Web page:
The villagers of the Pacific nation of Vanuatu believe that the Duke of Edinburgh, 95, is descended from their spirit ancestors.
See also: Weird superstitions around the world
The people of Yaohnanen, on the remote island of Tanna, say that his announcement that he will be stepping down from royal duties is being reflected in the weather.
In 2015, residents believed that Cyclone Pam was heralding the arrival of Prince Philip to their island after an elder predicted a "great event" was upon them.
Villagers believe Philip's retirement has triggered a cyclone heading for their island
The Duke of Edinburgh has announced his retirement from royal duties
Of course, the Duke of Edinburgh did not visit the island in 2016, but it hasn't stopped the villagers' beliefs.
Cyclone Donna is headed for the islands over the weekend and will bring strong wind and heavy rain, according to weather forecasters.
See also: The world's most remote islands
Matthew Baylis, an author and journalist who has lived with the villagers told The Telegraph: "They told me that they see Philip's living in palace, surrounded by guards, and travelling in a car with darkened windows, as evidence of his taboo status.Prince Philip will not attend any more royal engagements after autumn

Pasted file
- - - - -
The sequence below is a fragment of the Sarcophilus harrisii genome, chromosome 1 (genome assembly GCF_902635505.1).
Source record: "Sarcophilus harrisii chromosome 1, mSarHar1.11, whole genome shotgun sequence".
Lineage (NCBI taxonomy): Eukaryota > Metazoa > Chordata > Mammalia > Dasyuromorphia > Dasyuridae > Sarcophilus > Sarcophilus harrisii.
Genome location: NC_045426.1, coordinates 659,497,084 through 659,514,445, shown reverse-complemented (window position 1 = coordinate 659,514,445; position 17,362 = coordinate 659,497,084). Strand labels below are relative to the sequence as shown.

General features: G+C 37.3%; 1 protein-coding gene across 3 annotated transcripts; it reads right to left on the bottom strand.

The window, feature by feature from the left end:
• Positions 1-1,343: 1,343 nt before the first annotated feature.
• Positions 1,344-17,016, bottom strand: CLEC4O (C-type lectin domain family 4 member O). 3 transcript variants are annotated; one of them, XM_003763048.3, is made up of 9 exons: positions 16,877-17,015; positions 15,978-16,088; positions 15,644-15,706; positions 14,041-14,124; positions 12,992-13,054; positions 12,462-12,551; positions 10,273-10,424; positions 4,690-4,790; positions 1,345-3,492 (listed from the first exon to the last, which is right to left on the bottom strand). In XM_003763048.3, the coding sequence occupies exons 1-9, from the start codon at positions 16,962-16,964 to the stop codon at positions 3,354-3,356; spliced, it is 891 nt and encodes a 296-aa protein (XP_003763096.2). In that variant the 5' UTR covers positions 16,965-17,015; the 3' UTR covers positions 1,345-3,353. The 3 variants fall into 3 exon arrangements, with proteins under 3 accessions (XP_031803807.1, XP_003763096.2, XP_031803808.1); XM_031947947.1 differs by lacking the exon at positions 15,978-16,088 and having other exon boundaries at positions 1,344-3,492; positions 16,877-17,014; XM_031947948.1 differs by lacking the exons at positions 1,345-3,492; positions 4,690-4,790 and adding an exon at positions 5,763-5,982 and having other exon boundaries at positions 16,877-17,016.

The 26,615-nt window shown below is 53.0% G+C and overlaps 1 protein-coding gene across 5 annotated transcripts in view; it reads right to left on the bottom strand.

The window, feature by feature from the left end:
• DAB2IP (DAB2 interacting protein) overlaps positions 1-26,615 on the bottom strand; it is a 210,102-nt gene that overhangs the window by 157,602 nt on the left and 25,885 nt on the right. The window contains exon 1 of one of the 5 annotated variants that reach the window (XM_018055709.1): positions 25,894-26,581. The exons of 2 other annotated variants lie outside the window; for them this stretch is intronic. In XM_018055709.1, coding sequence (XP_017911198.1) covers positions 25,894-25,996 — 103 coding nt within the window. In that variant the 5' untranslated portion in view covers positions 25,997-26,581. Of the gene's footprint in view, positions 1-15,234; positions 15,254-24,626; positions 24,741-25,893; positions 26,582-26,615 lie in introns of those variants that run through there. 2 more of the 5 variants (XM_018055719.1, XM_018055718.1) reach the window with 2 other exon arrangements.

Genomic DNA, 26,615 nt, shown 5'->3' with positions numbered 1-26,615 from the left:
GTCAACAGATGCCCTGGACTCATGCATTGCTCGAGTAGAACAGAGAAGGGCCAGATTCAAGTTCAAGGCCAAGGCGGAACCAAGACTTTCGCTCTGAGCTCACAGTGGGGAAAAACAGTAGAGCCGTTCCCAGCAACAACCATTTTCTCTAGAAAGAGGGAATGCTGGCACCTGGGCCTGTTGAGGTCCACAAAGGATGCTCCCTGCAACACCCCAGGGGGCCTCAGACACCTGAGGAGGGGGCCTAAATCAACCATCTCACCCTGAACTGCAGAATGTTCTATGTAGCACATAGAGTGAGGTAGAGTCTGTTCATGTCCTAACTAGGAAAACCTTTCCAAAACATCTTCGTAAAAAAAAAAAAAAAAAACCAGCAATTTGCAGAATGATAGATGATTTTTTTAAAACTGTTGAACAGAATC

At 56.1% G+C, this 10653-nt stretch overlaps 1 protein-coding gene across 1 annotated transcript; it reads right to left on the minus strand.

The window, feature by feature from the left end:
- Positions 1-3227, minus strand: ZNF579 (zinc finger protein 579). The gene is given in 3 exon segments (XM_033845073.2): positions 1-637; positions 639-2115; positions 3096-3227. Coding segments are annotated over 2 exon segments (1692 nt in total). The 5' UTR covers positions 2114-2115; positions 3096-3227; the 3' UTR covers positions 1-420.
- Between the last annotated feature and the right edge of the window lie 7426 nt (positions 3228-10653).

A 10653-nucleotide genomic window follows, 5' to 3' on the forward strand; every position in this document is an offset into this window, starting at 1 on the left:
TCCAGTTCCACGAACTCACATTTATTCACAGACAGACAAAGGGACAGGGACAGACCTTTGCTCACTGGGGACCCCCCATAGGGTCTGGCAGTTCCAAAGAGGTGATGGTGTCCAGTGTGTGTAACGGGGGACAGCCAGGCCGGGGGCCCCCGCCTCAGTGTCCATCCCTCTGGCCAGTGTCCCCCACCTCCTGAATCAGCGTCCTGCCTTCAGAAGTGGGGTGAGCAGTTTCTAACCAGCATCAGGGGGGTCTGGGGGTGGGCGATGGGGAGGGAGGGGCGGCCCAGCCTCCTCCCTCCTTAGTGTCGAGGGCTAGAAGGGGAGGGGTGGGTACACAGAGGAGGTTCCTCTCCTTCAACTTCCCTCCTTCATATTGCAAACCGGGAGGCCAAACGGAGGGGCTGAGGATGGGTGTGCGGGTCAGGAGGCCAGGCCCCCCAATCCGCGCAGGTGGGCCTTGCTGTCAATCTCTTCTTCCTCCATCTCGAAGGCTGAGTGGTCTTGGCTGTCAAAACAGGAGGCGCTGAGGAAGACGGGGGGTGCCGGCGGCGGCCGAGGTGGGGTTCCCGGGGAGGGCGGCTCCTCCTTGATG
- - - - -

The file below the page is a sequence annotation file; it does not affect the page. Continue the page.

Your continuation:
"They may well see his withdrawal from public duties as connected to that - having attained some higher rung of taboo, sacred status.
"Equally, they might think he is preparing to come 'back' to Tanna, in some form, spiritually or bodily."
The Prince Philip Movement is a religious sect, where followers believe that the Duke of Edinburgh is the son of a volcano spirit.
They say he travelled overseas to marry a powerful woman, and will one day return to their tribe.
The sect is believed to have been established sometime in the 1950s or 1960s, but was strengthened greatly when the Queen and Philip visited Vanatu on official duties in 1974.The Duke of Edinburgh leaves Buckingham Palace with tears in his eyesThe Queen is said to support her husband's decision
At one time, the followers sent Prince Philip a traditional pig-killing club, called a nal-nal, which he posed with in a photograph and sent back to the tribe.
The image is now revered among the tribe and thought of as sacred.
Earlier today, Buckingham Palace announced that Prince Philip will be stepping down from royal duties this autumn.
The Duke of Edinburgh, will carry out previously arranged engagements, but will not accept any further duties after this time.
The Palace said in a statement it was the Duke's decision, taken with the support of the Queen.
He was pictured leaving the palace with red, watery eyes after making the surprise announcement.
The Duke of Edinburgh is Patron, President or a member of over 780 organisations, with which he will continue to be associated.